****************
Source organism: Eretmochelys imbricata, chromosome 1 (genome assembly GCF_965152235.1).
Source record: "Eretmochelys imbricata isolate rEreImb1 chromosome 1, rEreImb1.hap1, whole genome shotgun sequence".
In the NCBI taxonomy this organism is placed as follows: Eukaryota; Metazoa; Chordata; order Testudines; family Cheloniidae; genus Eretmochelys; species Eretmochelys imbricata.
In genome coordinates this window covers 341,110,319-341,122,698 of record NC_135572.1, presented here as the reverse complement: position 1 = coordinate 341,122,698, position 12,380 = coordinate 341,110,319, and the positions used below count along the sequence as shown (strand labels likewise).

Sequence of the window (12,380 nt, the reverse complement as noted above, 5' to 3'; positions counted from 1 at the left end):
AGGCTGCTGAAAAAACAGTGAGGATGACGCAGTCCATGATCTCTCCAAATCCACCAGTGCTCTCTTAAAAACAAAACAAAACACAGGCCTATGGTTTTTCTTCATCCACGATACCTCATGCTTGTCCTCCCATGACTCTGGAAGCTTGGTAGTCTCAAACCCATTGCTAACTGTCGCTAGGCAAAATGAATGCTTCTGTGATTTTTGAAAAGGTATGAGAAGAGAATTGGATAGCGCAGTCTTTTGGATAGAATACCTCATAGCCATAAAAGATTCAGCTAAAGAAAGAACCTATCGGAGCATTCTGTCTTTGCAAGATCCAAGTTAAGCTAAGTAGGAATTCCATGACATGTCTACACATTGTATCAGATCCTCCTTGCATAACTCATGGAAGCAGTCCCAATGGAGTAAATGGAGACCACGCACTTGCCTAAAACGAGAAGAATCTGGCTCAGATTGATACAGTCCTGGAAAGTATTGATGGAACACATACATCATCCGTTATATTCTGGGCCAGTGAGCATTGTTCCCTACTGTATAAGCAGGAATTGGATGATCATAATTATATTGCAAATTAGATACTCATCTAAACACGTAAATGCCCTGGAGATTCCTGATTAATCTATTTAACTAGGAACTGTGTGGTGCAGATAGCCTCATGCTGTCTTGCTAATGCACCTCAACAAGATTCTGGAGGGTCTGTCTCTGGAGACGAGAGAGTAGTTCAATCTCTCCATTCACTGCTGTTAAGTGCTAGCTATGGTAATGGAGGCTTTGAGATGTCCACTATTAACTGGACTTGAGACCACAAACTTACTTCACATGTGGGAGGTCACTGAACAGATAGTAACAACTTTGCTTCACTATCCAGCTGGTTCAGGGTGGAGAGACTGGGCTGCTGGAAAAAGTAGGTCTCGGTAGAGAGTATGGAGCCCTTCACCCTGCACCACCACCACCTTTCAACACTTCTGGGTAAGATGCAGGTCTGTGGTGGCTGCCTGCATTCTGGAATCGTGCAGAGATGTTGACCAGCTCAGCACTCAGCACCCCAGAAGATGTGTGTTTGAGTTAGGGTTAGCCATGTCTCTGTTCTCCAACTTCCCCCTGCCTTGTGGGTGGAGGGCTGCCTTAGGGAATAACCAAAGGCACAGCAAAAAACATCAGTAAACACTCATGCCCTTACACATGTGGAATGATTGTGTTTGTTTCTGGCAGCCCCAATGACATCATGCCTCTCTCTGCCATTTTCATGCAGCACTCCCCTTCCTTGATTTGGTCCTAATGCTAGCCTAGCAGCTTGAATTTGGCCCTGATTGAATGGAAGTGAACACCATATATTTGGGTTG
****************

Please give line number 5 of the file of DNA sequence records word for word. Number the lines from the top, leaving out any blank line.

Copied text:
Sequence of the window (12,380 nt, the reverse complement as noted above, 5' to 3'; positions counted from 1 at the left end):